Not long ago I wrote about the summer stock productions that used to be staged at the high school up the street from where I grew up.
One of the things I didn't get around to mentioning is that my sister Mary once worked as an apprentice for these productions. The show-biz bug had bitten her hard, and the experience was invaluable, which was a very good thing because the pay was zilch. But Mary did get to be Shirley Booth's dresser in a production of "Desk Set," and the gracious Ms. Booth, as I recall, gave Mary a nice trinket at the end of the weeklong run.
Mary also worked on a production of "Play It Again, Sam," starring George Gobel, and I recall her rather sadly telling us about all the bottles of booze in his dressing room. Gobel played the Woody Allen part and, after each show, did one of his famous monologues about Uncle Elmo or whomever. I only know this because Mary told me -- I didn't have the brains to walk up the street and see this master comedian at work.
(Please excuse me for a few minutes while I beat myself senseless.)
Now ... where were we?
Oh, yes. Mary went on to pursue an acting career herself and is now an accomplished storyteller. (You can hear for yourself here.)
After apprenticing up the street, Mary spent a summer doing much the same thing at a playhouse in the Poconos. The following summer, she was back in town but not working at the local playhouse. However, a friend of hers from the Pocono days was now the stage manager for the local playhouse, which this particular week was offering "Arsenic and Old Lace" with John Carradine and Sylvia Sidney.
The stage manager invited Mary over to see the show and to bring a guest, which turned out to be me.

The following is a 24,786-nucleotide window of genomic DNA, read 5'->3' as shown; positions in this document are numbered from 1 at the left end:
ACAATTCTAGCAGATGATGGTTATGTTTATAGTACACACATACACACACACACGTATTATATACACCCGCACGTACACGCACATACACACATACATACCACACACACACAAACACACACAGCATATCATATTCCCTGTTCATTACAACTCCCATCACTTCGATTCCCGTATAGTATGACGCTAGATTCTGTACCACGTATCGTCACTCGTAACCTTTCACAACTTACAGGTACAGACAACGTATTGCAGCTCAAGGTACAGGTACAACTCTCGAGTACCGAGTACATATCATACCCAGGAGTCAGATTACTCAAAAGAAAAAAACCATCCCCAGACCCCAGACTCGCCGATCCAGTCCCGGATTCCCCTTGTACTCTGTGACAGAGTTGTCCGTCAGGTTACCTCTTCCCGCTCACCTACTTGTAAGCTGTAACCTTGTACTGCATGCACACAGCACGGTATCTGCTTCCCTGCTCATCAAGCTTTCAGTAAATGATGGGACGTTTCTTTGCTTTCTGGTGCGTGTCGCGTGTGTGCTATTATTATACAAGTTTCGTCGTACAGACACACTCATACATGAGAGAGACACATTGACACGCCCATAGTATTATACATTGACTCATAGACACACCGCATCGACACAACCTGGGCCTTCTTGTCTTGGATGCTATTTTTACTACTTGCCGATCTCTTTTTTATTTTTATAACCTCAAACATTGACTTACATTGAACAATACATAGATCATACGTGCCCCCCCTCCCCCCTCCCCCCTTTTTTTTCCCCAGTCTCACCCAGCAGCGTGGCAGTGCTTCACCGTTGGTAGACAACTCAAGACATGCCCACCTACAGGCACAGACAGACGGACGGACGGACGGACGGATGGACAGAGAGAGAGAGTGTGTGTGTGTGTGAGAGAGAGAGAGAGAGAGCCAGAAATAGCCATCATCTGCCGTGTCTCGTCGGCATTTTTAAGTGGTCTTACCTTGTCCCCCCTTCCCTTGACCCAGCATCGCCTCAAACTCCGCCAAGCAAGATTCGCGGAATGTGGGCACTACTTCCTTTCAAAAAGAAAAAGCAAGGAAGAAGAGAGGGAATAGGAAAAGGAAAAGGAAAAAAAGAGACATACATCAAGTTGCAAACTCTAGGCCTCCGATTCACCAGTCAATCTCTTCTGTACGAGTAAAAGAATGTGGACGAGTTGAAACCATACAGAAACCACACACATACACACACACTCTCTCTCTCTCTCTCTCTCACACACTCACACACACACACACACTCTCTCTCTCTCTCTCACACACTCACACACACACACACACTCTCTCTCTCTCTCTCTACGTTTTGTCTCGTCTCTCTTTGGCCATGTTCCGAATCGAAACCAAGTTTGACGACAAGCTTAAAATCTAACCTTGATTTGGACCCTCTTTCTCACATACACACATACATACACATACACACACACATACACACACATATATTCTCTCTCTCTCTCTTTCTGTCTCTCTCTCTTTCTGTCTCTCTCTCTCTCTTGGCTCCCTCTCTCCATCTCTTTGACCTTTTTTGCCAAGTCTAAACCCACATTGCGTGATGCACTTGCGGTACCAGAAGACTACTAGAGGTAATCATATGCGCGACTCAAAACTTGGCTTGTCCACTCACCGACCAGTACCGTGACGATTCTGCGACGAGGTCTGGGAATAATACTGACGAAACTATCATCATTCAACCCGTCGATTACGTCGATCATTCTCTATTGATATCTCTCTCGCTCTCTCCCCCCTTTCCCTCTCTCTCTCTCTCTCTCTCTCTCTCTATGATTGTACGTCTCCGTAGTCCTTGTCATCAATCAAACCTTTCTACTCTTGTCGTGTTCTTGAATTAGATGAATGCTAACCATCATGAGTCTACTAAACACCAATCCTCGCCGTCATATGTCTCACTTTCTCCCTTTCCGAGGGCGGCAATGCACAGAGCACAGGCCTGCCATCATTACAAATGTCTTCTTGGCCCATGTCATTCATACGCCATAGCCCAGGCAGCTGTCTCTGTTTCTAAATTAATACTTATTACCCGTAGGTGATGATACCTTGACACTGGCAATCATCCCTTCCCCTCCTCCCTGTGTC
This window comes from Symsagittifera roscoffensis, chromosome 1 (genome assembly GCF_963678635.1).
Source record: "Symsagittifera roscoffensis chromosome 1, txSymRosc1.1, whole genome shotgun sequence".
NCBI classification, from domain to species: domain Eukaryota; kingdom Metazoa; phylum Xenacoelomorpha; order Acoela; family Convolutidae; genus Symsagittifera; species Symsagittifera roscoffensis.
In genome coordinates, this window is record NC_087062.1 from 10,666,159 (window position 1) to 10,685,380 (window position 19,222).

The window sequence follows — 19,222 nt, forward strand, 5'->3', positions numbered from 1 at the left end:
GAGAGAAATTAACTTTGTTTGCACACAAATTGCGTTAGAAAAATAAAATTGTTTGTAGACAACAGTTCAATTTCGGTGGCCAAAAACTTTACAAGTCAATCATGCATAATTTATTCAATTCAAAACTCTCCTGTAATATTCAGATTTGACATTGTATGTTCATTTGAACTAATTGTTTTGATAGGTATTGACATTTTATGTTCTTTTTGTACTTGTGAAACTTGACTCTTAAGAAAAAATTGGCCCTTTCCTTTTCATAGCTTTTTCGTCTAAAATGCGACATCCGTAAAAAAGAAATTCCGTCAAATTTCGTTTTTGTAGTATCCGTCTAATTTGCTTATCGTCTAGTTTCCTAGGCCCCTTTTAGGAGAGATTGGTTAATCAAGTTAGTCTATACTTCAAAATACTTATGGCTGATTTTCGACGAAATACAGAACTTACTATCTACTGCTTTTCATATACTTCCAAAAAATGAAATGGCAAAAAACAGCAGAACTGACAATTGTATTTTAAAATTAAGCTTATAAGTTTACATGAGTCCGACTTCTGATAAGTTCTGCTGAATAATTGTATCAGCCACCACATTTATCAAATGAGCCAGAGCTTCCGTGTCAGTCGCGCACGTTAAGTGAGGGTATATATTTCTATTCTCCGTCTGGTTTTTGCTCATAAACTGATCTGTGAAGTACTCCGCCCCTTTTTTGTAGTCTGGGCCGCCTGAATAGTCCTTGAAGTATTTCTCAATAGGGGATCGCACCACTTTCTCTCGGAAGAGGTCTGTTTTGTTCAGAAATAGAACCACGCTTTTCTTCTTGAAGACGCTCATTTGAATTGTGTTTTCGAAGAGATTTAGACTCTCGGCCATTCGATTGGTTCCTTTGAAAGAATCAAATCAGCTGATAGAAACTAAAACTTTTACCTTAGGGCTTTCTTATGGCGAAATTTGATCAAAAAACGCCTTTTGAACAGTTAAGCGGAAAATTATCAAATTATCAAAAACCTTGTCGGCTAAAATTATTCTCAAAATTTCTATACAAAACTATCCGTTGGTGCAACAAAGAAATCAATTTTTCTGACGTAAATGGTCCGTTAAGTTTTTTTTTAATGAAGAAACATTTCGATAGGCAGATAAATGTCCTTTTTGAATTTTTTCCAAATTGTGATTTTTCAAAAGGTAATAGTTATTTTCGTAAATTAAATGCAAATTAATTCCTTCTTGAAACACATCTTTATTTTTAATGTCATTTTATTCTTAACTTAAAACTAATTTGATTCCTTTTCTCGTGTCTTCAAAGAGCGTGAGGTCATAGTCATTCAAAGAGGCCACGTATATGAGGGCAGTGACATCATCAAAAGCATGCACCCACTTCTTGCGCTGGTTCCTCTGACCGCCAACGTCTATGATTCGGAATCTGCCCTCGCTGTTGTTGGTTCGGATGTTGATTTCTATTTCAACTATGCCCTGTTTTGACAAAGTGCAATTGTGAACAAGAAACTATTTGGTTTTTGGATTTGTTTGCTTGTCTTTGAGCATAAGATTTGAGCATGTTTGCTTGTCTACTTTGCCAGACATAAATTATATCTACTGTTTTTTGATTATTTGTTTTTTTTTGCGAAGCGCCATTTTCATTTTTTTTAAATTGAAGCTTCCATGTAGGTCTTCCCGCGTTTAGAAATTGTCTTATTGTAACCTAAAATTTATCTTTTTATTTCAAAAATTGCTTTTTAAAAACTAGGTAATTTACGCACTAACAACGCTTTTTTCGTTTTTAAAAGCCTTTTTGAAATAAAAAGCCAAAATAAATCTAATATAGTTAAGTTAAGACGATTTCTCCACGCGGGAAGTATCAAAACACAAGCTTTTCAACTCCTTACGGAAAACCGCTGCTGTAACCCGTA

I still remember wandering backstage, trying not to trip on all the cables, while Mary magically glided through the backstage area as if they weren't there.
I got a close-up view of the play's set, which, like most sets seen that way, was tacky. I could also see the two stars' dressing rooms, though I didn't exactly see the two stars. My memory, which is about as reliable as a geyser with kidney stones, tells me that I saw Ms. Sidney's hands knitting something. I'm pretty sure I saw Mr. Carradine's arthritic hand holding a smoking cigarette. Ah, show biz!
Mary and I went out into the audience for the first act and returned backstage during intermission.
"What kind of a house is it tonight?" the stage manager asked. She was thinking about cutting the intermission short.
It was a Wednesday night. A pretty light house, Mary said, I think a short intermission would be fine.
I remember the stage manager going to the stars' dressing rooms to ask their permission; I remember Mr. Carradine grunting his assent and Ms. Sidney saying something like "Fine, dear."
So Mary and I returned to our seats.
Then disaster struck.
The stage manager was supposed to coordinate the intermission with the head usher, who (I think) would flash the lights to get people to return to their seats.
Problem is, the head usher was a woman whom no poet would ever compare to a Ginsu knife. Indeed, during a previous season, she had caused a few uneasy moments of ad libbing for some cast members of a show called "The Happy Time" when she failed to recognize that the strange man in the lobby who was in costume as French Canadian photographer and who was trying to enter the theater after the curtain when up and whom she was now trying to restrain was actually the star, Ray Bolger, who was supposed to make his entrance that way.
So on this night, the stage manager and the head usher got their signals crossed, and the play started again while a lot of people were still in the lobby.
I should explain that the side entrance to the auditorium led to a ramp that wasn't all that far away from the stage. So as John Carradine, seated at a table, tried to go on with the play, a number of returning theatergoers were only a few feet from being in the play themselves.
And I don't think it was a small number of returning theatergoers, either.
Mary and I slid down in our seats.
"We're not going backstage afterward," she said, at least somewhat redundantly.
I would like to think that John Carradine, veteran trouper that he was, took this all in stride.
But for years part of me has feared that John Carradine, veteran horror movie actor that he was, removed the stage manager's head and kept it in a jar.
Ah, show biz!